How Big Will The Greek Default Be?

This fine chart is courtesy of the Daily Reckoning.

It is clear to me that there no longer is a question of if Greece will default, but a matter of when. Greece was overextended in 2007 when its debt to GDP reached 100%. Now as the 160% level approaches, the bond market reacted by pushing yields to over 16%!

For a nation to continue making payments on debt, it must collect enough revenue in taxes and tariffs to cover not only the interest payments on debt, but the principal payments and costs of government services.

If we consider that government spending and debt service has a ceiling in the 20 to 25% of GDP level, let's look at recent history to see how large a haircut the bond holders will take.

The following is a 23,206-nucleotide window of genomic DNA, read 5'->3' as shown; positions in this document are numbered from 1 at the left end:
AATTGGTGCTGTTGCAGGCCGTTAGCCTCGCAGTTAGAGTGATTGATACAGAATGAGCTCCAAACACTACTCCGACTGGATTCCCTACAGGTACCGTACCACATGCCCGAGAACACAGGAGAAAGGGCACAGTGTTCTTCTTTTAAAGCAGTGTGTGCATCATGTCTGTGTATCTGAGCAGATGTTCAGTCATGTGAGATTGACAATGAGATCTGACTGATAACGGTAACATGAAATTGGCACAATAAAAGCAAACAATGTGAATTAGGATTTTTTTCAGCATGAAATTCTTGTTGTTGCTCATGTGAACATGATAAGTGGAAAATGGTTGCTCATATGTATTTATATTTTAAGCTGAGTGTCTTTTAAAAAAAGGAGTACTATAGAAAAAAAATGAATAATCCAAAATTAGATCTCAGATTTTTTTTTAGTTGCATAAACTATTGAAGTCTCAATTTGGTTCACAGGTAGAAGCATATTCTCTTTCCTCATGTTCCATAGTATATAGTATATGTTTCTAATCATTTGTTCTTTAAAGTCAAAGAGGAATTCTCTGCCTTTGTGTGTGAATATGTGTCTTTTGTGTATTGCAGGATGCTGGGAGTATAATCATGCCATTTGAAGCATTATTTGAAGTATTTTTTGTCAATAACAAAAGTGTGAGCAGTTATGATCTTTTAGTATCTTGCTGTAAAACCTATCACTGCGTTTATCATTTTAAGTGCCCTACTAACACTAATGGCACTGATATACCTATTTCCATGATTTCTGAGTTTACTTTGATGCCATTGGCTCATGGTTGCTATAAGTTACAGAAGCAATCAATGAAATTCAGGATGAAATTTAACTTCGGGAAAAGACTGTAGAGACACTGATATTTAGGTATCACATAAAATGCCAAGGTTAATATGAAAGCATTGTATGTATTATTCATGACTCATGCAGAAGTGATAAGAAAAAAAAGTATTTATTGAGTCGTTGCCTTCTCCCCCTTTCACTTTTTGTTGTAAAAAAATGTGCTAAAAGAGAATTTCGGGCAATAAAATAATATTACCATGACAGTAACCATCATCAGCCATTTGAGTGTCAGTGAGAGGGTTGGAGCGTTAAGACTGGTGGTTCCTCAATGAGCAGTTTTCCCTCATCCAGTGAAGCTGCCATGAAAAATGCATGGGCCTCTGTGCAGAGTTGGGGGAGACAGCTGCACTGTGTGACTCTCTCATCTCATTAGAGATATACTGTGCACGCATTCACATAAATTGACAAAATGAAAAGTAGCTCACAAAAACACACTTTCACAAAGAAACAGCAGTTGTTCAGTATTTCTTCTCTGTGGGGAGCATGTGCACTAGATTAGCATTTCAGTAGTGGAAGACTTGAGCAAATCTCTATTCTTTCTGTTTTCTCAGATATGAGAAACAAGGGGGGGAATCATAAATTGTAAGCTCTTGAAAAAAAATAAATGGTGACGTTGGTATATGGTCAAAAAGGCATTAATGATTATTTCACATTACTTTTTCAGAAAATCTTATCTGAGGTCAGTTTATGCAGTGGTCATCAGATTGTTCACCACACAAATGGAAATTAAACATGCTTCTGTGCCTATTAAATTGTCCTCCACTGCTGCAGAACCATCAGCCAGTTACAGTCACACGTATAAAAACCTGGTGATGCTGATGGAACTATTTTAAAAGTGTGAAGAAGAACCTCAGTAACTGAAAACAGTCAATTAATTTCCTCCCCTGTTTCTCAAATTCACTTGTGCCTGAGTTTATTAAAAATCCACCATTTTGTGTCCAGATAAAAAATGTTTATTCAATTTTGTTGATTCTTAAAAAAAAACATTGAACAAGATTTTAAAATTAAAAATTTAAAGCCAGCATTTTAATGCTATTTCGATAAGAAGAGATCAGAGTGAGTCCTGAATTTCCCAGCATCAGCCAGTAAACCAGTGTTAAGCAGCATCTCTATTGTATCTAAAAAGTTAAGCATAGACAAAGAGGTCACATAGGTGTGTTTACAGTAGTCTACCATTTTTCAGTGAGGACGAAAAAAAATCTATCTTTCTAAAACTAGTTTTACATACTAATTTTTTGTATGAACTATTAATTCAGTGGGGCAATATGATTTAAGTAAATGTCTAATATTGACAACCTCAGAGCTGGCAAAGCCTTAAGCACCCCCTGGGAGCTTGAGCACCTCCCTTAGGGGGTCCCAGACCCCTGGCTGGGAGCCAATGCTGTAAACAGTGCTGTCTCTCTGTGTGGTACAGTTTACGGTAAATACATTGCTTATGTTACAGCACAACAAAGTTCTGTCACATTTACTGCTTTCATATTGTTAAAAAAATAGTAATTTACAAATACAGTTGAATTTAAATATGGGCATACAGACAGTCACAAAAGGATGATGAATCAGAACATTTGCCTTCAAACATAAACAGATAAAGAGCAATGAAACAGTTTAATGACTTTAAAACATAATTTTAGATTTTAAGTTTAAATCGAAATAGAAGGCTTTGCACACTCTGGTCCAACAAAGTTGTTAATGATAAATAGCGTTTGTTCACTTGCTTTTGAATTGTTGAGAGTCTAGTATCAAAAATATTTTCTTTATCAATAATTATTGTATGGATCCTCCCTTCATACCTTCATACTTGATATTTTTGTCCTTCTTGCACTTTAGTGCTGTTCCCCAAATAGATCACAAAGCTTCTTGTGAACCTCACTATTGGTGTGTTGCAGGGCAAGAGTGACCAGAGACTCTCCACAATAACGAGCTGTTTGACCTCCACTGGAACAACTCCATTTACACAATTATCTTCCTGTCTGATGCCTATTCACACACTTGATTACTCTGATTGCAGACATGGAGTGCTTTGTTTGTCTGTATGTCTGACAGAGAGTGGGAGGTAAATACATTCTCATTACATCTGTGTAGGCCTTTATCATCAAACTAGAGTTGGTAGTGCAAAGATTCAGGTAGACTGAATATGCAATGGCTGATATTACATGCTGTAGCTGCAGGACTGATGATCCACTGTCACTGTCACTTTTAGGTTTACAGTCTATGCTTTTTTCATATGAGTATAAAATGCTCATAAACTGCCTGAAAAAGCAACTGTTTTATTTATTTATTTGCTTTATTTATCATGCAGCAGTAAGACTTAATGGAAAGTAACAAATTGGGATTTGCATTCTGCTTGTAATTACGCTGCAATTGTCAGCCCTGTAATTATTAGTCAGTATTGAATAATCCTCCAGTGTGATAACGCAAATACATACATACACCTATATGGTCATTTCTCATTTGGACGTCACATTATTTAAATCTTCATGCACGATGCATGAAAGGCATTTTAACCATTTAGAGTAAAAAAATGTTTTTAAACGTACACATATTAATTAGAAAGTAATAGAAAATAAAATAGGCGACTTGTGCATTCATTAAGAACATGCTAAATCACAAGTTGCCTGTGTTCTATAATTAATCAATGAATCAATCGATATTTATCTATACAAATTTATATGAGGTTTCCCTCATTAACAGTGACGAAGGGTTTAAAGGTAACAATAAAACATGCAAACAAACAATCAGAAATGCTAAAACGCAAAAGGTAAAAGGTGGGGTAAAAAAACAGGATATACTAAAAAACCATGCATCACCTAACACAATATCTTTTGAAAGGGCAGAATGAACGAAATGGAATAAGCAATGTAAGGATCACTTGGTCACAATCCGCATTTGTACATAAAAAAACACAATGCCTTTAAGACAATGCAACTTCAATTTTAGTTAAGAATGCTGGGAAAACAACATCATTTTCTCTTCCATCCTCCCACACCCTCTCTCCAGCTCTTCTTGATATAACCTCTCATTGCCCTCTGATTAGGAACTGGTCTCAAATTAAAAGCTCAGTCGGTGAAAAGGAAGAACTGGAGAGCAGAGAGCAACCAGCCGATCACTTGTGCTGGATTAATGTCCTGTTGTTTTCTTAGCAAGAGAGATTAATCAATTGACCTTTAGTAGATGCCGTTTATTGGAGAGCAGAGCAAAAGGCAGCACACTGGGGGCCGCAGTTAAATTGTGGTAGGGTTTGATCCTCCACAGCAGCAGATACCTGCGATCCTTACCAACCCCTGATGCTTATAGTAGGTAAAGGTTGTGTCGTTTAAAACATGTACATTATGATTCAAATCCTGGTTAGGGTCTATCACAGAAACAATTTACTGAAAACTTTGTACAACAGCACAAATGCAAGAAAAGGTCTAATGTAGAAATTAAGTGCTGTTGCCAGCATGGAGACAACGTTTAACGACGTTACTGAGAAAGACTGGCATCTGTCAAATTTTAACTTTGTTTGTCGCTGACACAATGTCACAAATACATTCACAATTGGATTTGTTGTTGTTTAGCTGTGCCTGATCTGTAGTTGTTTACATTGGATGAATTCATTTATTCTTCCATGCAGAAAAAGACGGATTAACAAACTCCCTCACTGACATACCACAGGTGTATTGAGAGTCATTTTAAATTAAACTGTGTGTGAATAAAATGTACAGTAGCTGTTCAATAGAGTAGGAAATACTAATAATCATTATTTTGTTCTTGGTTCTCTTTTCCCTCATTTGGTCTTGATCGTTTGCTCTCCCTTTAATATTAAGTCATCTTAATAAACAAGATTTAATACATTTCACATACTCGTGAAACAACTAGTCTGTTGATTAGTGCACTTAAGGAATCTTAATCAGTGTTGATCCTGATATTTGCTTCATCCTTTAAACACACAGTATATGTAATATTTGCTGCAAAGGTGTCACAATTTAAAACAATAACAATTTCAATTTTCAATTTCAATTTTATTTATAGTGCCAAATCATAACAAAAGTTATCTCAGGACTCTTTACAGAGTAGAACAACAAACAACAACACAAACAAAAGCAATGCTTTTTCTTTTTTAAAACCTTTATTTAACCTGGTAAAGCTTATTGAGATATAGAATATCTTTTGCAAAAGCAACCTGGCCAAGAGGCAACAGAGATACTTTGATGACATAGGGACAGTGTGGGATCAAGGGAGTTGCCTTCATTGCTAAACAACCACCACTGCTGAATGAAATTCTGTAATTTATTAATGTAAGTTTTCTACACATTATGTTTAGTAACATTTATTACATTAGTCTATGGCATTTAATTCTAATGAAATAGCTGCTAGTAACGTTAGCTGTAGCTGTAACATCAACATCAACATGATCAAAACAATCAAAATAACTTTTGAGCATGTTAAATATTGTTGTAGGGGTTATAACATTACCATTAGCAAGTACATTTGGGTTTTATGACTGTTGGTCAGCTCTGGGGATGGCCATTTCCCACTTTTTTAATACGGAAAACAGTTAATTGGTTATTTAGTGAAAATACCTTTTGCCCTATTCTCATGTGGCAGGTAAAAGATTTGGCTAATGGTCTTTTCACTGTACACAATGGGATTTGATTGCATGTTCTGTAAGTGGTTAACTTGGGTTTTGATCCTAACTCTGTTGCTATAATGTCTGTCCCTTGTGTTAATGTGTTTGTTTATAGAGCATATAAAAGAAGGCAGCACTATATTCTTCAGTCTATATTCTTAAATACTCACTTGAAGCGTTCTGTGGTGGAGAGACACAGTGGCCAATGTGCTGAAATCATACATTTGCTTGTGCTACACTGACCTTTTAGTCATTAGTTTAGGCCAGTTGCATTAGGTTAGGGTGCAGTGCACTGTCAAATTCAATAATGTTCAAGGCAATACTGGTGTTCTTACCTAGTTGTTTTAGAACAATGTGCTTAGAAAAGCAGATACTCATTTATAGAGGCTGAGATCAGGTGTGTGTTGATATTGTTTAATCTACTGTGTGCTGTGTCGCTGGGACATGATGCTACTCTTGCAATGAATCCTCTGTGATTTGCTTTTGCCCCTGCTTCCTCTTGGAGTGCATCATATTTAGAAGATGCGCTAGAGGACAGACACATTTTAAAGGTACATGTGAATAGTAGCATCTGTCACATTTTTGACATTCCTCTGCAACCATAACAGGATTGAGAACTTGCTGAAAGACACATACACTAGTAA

In 2007, at around 4% interest, the total cost of interest is 4% of GDP since debt is 100% of GDP. This leaves 16 to 21% of GDP from tax collections for principal retirement and to fund government services.

By 2010, yields skyrocketed past 10% on 10 year bonds, and the total cost of interest climbed to 14% of GDP since total debt has also increased to over 140% of GDP.
This leaves only 6 to 11% of GDP from tax collections toward principal and government services while GDP is shrinking!

Under a default scenario, yields would remain very high, say 15%, while tax collections would be weak.

It is conceivable that the interest portion of 4% of GDP is sustainable, so debt would need to drop to 27% of GDP in a 15% yield world for the Greeks.

This represents a 73% haircut for bond holders!

No wonder current Greek short term bond yields are close to 24%.

Personally, I'll will stick with gold and stay away from Greek bonds no matter what schemes the European Union comes up with in an attempt to kick the can down the road by "restructuring" the debt.